Government unveils 'radical' energy efficiency standards for homes and offices
All homes and business facilities will be required to meet new energy efficiency standards that reduce energy consumption and lower bills by 2025, after the Government finally outlined responses to the Future Homes Standard.
The Government responded to the ongoing consultation on the Future Homes Standard last night (19 January), outlining new time-bound targets to lower carbon emissions from the built environment.
Housing Minister Chris Pincher announced that all new homes must be more energy efficiency and “zero-carbon ready” by 2025, despite previous hints from the Government that the deadline could be moved forwards.
Specifically, new homes are expected to produce 75-80% lower carbon emissions compared to current builds. An additional requirement is for new homes to have a reduced carbon footprint of 31% by 2021 compared to current levels.
Existing homes will also be subject to improvements. A new energy efficiency standard for extensions will be issued and the requirements for any repairs will also focus on energy consumption, such as windows, heat pumps, lightings and cooling systems.
The Government has also announced a consultation on higher performance targets for non-domestic buildings, aiming for them to be zero-carbon ready by 2025 also. Subject to consultation, it is believed that additional ventilation and indoor air quality monitoring will be key requirements for businesses moving forwards. A Future Buildings Standard consultation runs until 13 April 2021.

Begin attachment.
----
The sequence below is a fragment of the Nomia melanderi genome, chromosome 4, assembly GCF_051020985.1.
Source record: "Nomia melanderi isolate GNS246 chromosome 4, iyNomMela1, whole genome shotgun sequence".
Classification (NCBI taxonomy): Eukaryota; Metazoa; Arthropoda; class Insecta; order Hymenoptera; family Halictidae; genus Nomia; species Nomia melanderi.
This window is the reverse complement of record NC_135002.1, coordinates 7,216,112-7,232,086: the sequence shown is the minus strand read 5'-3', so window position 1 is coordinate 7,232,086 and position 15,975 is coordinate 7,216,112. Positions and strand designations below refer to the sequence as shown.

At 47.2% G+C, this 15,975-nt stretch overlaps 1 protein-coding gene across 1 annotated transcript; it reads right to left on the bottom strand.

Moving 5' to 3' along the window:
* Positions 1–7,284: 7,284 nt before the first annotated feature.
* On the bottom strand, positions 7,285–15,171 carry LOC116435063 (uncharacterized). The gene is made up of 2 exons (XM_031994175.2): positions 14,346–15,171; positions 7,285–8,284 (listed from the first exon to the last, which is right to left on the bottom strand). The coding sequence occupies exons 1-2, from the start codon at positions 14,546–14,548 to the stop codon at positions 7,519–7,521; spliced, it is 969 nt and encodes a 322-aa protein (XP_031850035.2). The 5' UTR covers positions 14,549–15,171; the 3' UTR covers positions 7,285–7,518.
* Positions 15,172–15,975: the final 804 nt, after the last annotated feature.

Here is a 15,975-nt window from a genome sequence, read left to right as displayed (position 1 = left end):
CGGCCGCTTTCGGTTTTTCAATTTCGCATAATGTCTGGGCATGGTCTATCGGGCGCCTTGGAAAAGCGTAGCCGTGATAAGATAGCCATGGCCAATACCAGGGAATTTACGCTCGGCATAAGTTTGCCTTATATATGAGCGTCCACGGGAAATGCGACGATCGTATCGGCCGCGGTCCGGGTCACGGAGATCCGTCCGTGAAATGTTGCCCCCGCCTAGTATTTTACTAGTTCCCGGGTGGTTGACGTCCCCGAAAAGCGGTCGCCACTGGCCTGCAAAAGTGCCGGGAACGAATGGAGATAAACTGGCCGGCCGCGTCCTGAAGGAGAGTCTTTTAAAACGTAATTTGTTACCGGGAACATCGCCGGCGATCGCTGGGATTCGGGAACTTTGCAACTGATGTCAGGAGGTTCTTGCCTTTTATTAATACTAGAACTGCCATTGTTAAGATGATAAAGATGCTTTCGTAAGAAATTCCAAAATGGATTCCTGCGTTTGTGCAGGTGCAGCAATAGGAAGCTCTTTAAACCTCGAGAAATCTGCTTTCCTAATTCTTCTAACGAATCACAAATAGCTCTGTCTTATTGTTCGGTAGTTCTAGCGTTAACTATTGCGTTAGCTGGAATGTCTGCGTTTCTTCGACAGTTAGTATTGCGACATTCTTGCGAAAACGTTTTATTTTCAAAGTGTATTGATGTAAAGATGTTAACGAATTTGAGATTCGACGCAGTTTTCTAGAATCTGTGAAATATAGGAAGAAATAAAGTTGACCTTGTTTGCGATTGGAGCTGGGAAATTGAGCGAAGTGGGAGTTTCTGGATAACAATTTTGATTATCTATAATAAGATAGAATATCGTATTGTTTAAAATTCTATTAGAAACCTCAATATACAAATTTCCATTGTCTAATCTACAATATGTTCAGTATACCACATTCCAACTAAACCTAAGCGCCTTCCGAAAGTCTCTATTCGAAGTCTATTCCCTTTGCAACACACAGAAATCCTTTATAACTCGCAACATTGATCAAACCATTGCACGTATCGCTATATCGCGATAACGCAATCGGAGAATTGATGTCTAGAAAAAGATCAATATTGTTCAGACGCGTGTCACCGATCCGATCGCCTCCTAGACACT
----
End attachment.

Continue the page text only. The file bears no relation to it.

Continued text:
“Improving the energy performance of buildings is vital to achieving net-zero emissions by 2050 and protecting the environment for future generations to come,” Pincher said. “The radical new standards announced today will not only improve energy efficiency of existing homes and other buildings but will also ensure our new homes are fit for the future, by reducing emissions from new homes by at least 75%.
“This will help deliver greener homes and buildings, as well as reducing energy bills for hard-working families and businesses.”
Above and beyond
With the built environment accounting for around 40% of emissions, green groups have continuously expressed frustration at the lack of time-bound measurements outlined in the proposed Future Homes Standard.
Originally, the Future Homes Standard was set to come into effect in the latter half of 2020, covering England only, and the Government also hinted that the 2025 deadline could be moved forward to “ensure that implementation takes place to the shortest possible timeline".
In fact, some green groups are calling for higher ambitions to address the UK’s housing stock. In an open letter coordinated by the UK Green Building Council (UKGBC) and sent to the Secretary of State at the Ministry of Housing, Communities and Local Government (MHCLG), local authority leaders called for the freedom to set energy efficiency standards that are above national proposals.
A group of leading architects and engineers said proposed policy changes would collectively result in a “step backwards, in a climate where we need a huge leap forward”. Environmental campaigners including Greenpeace and Friends of the Earth have also urged for broader and more rapid policy action that gives local authorities greater power.
The UK Government's Green Finance Institute (GFI) has found that scaling up green retrofitting of the UK's existing housing stock would require investments of up to £65bn while supporting the economic recovery.